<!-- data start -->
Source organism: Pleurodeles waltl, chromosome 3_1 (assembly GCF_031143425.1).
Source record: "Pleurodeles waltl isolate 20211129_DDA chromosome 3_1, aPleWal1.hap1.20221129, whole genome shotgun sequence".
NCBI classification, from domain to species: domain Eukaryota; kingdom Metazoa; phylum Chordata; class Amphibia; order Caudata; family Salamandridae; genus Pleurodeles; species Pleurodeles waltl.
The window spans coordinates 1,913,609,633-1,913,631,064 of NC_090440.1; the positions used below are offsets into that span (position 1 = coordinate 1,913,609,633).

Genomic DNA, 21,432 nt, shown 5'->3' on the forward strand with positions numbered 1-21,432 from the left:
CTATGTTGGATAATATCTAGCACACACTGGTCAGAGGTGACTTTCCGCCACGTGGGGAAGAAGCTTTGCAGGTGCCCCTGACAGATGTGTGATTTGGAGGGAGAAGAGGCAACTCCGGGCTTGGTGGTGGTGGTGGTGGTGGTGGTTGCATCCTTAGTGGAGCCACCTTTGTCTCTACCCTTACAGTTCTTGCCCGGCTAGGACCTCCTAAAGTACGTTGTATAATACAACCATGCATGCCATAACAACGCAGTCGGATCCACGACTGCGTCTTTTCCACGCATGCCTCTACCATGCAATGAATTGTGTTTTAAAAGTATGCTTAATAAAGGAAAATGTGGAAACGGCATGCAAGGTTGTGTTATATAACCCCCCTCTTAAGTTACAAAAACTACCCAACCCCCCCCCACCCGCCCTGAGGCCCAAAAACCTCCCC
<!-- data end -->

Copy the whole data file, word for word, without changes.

Source organism: Pleurodeles waltl, chromosome 3_1 (assembly GCF_031143425.1).
Source record: "Pleurodeles waltl isolate 20211129_DDA chromosome 3_1, aPleWal1.hap1.20221129, whole genome shotgun sequence".
NCBI classification, from domain to species: domain Eukaryota; kingdom Metazoa; phylum Chordata; class Amphibia; order Caudata; family Salamandridae; genus Pleurodeles; species Pleurodeles waltl.
The window spans coordinates 1,913,609,633-1,913,631,064 of NC_090440.1; the positions used below are offsets into that span (position 1 = coordinate 1,913,609,633).

Genomic DNA, 21,432 nt, shown 5'->3' on the forward strand with positions numbered 1-21,432 from the left:
CTATGTTGGATAATATCTAGCACACACTGGTCAGAGGTGACTTTCCGCCACGTGGGGAAGAAGCTTTGCAGGTGCCCCTGACAGATGTGTGATTTGGAGGGAGAAGAGGCAACTCCGGGCTTGGTGGTGGTGGTGGTGGTGGTGGTTGCATCCTTAGTGGAGCCACCTTTGTCTCTACCCTTACAGTTCTTGCCCGGCTAGGACCTCCTAAAGTACGTTGTATAATACAACCATGCATGCCATAACAACGCAGTCGGATCCACGACTGCGTCTTTTCCACGCATGCCTCTACCATGCAATGAATTGTGTTTTAAAAGTATGCTTAATAAAGGAAAATGTGGAAACGGCATGCAAGGTTGTGTTATATAACCCCCCTCTTAAGTTACAAAAACTACCCAACCCCCCCCCACCCGCCCTGAGGCCCAAAAACCTCCCC